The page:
Galería Cuatro’s director Miguel Castello was yesterday interviewed by newspaper Las Provincias. He discusses the challenges facing our city’s art scene and the importance of making galleries relevant for the younger generation. You can read the full interview in Las Provincias Culture here.
Galería Cuatro is a well-established and pioneering Valencian gallery, having opened its doors more than forty years ago in July 1980. Initially it was a parallel space to the historic Theo Gallery, concieved to support the work of emerging Valencian artists.
The gallery overcame Spain’s 2008 economic crisis and is facing current challenges with innovative exhibitions and new artists. These are being led by Miguel Castillo’s son David, who has taken on the role of gallery curator.
Bay is delighted to be participating in the gallery’s program this year.
When I moved my studio from London to Valencia in 2017, the city’s art scene was almost entirely hidden from fresh immigrants like me. There was IVAM and the extraordinary Bellas Artes Museum, but smaller galleries and arts festivals like IntraMurs seemed entirely impenetrable. Websites were infrequently updated, emails were unanswered and press releases were pages long and arrived just days (or often hours) before an event.
It’s now three years since I founded the group and I have over 1,000 members. I met extraordinary women at the events I organised and many of them have become cherished friends. But in 2020 the art world here in Valencia irreversibly changed. Ongoing covid restrictions mean that I cannot bring more than six people together, and events in alternative venues struggle to define just what we can safely do. As artists we are challenged to become even more creative about sharing our work – whether it be through micro-happenings in alternative spaces, or timed entries into immersive, yet socially-distanced gallery installations.
In these new models, Meetup.com simply doesn’t work. When organising an Meetup event for 20 attendees, I would open the RSVPs to 30 – knowing from experience that 30-40% of attendees would cancel in the hour before or simply not turn up. In a fluid Meetup for a traditional gallery opening this is fine, but a bespoke poetry reading for just two tables of six? It’s unfair to everyone involved.
In addition, ever-changing restrictions meaning that our events have to be flexible. This means fail-safe communications with our guests. I need to be able to Whatsapp our RSVPs to say that we’re moving outdoors (bring a coat!), or ask them to arrive half an hour earlier to stagger our social distancing. Meetup.com keeps all of the contact details of my members, so that the only way I can contact them is through the platform. This means the discussion boards which many never check, or “group emails” which many are unsubscribed from. Pre-Covid, this was a minor black-mark against the strengths of Meetup.com. Now, it’s a dealbreaker.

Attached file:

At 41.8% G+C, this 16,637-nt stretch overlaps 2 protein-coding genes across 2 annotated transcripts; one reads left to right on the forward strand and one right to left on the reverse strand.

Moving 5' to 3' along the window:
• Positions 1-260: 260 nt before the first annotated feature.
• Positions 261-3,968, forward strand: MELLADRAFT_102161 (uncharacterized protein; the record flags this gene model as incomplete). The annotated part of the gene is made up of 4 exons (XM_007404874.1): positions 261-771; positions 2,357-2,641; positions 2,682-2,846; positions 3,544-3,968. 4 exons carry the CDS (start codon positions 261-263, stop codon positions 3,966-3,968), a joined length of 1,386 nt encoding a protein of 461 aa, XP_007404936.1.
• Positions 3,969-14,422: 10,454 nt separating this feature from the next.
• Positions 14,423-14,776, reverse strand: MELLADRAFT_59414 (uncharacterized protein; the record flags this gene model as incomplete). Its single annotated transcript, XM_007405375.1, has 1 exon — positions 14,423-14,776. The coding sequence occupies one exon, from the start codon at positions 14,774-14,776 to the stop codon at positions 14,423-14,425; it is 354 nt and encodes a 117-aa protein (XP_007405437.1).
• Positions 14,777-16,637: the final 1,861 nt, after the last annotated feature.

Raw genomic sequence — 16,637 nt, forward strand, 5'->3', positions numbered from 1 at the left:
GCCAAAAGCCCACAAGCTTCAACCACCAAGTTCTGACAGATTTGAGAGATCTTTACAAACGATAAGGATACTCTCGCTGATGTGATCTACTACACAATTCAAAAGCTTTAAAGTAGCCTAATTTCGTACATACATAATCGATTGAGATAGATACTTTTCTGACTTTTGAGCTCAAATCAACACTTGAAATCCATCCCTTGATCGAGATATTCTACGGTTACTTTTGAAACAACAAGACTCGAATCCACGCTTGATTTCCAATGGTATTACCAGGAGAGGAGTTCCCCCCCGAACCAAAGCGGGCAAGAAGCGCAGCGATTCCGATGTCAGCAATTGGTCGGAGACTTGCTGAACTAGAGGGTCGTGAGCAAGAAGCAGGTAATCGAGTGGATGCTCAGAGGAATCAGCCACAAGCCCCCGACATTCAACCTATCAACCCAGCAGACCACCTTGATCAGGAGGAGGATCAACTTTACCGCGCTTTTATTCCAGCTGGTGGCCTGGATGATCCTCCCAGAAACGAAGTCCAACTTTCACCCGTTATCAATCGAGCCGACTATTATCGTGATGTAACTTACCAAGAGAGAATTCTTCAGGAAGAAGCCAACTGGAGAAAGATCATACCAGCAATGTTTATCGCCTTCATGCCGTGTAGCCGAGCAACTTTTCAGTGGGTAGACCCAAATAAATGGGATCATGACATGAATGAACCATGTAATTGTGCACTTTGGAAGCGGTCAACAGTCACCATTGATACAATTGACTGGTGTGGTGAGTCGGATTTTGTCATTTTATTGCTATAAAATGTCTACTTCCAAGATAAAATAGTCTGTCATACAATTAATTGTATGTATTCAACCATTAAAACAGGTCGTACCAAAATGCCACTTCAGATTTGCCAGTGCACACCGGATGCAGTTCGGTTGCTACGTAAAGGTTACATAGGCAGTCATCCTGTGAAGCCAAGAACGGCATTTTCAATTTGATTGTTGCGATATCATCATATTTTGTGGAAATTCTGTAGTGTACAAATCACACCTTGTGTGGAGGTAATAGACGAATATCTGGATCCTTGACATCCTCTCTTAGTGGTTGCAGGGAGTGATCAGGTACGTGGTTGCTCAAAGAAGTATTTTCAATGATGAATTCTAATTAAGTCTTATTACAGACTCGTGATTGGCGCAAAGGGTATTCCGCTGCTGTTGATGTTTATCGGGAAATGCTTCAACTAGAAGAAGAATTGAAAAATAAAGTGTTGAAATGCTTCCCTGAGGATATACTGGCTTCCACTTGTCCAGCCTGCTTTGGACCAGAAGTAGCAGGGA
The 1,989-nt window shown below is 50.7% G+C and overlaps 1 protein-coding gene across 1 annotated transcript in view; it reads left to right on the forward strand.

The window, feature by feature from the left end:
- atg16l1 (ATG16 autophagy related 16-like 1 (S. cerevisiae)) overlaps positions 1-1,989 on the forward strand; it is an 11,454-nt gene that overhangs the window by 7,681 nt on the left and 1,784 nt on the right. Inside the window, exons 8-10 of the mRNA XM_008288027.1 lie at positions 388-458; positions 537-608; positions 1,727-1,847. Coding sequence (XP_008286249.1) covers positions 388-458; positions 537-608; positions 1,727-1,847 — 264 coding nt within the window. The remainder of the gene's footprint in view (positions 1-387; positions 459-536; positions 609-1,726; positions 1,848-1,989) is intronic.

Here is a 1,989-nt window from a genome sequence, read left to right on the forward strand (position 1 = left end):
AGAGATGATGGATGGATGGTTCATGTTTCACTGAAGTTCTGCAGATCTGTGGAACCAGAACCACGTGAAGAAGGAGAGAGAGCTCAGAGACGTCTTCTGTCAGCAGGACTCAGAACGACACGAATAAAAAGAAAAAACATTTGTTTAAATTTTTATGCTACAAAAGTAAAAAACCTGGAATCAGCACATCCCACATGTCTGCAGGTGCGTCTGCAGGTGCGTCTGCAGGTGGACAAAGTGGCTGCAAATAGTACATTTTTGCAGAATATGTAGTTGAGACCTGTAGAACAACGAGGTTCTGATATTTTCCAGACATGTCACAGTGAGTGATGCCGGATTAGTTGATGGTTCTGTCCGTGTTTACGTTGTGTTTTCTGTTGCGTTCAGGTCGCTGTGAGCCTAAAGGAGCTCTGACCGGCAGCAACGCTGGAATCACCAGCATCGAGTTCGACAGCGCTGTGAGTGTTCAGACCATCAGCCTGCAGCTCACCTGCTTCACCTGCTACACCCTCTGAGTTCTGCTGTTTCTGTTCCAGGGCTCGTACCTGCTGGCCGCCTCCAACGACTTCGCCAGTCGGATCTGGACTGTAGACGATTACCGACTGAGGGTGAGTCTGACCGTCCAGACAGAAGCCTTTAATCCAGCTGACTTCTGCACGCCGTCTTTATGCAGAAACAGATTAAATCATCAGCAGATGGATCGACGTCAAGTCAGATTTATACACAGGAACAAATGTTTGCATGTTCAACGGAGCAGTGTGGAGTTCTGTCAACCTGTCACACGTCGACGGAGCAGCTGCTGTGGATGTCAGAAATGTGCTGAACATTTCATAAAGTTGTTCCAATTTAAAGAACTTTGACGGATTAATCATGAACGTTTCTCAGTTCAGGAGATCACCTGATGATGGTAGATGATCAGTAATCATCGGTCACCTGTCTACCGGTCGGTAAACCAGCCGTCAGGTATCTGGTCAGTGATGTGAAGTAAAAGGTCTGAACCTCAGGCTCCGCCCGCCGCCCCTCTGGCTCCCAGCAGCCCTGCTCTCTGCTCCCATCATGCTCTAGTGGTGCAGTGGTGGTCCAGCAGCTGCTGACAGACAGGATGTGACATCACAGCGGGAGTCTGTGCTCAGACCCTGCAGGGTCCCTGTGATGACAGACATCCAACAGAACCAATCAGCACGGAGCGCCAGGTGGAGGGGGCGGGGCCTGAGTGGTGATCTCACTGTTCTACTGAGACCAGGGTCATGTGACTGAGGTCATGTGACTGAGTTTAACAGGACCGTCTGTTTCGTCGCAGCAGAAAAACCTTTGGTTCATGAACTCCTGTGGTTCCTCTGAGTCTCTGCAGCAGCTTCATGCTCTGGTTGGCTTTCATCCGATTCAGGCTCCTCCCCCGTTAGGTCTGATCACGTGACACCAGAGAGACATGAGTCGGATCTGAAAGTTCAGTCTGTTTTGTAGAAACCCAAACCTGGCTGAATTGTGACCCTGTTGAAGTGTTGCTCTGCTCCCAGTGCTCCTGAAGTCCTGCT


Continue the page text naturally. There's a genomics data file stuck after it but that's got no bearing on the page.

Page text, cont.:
So Covid has forced my hand. I believe in creating beautiful, memorable art events in Valencia, even if it is just for an audience of six or an “aforo” (venue capacity) of three….. with the rest of us patiently socially distancing outside. Within whatever we can safely and legally do, we can create. But it needs new models and a new immediacy in the relationship between organiser and audience. Art events must become art happenings again – intimate, flexible, occasionally chaotic and all the more unforgettable for it.
And I think where we start is with a good, old-fashioned mailing list. So here it is. Add your email and I will send you invitations to the art happenings we’re organising in this amazing city. They are small, extraordinary and just may be rather historic. You are an even more significant part of making them happen. Let me tell you about them now.
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By submitting your email you agree to receive art event details and invitations from me, Bay Backner. You can unsubscribe at any time using the link in these emails. (I’ll meet you at an underground, covid-responsible art event this year).
Bay curated a series of weekly covid-responsible art events throughout October 2020. In collaboration with art collective Colonia Roma, the events included artist talks, art workshops and discussions. Highlights were artist Emma Shapiro‘s discussion on social media censorship and Tina McCallan‘s workshop on shamanistic journeys into the subconscious.